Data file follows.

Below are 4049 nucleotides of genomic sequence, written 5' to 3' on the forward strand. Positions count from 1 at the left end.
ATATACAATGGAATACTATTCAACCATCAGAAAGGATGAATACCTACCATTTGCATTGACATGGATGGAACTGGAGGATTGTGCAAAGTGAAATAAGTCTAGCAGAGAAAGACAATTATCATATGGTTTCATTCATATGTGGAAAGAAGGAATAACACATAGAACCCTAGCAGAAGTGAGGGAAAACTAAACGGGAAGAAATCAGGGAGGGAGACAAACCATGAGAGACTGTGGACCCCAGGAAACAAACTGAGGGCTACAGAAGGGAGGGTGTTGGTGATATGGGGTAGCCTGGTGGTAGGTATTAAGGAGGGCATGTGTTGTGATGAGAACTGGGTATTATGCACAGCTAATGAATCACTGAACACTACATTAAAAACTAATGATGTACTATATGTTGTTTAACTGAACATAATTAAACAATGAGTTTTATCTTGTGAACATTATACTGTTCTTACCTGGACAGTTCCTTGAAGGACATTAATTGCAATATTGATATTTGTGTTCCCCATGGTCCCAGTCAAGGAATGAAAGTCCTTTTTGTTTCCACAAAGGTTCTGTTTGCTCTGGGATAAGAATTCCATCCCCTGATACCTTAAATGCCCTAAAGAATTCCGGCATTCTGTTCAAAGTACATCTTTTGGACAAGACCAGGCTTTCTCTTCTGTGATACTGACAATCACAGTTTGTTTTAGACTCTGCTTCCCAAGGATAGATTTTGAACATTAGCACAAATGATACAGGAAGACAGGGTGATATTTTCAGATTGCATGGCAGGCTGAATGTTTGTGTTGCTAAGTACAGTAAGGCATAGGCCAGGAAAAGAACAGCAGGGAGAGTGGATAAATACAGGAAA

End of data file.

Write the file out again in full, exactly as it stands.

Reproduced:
Below are 4049 nucleotides of genomic sequence, written 5' to 3' on the forward strand. Positions count from 1 at the left end.
ATATACAATGGAATACTATTCAACCATCAGAAAGGATGAATACCTACCATTTGCATTGACATGGATGGAACTGGAGGATTGTGCAAAGTGAAATAAGTCTAGCAGAGAAAGACAATTATCATATGGTTTCATTCATATGTGGAAAGAAGGAATAACACATAGAACCCTAGCAGAAGTGAGGGAAAACTAAACGGGAAGAAATCAGGGAGGGAGACAAACCATGAGAGACTGTGGACCCCAGGAAACAAACTGAGGGCTACAGAAGGGAGGGTGTTGGTGATATGGGGTAGCCTGGTGGTAGGTATTAAGGAGGGCATGTGTTGTGATGAGAACTGGGTATTATGCACAGCTAATGAATCACTGAACACTACATTAAAAACTAATGATGTACTATATGTTGTTTAACTGAACATAATTAAACAATGAGTTTTATCTTGTGAACATTATACTGTTCTTACCTGGACAGTTCCTTGAAGGACATTAATTGCAATATTGATATTTGTGTTCCCCATGGTCCCAGTCAAGGAATGAAAGTCCTTTTTGTTTCCACAAAGGTTCTGTTTGCTCTGGGATAAGAATTCCATCCCCTGATACCTTAAATGCCCTAAAGAATTCCGGCATTCTGTTCAAAGTACATCTTTTGGACAAGACCAGGCTTTCTCTTCTGTGATACTGACAATCACAGTTTGTTTTAGACTCTGCTTCCCAAGGATAGATTTTGAACATTAGCACAAATGATACAGGAAGACAGGGTGATATTTTCAGATTGCATGGCAGGCTGAATGTTTGTGTTGCTAAGTACAGTAAGGCATAGGCCAGGAAAAGAACAGCAGGGAGAGTGGATAAATACAGGAAA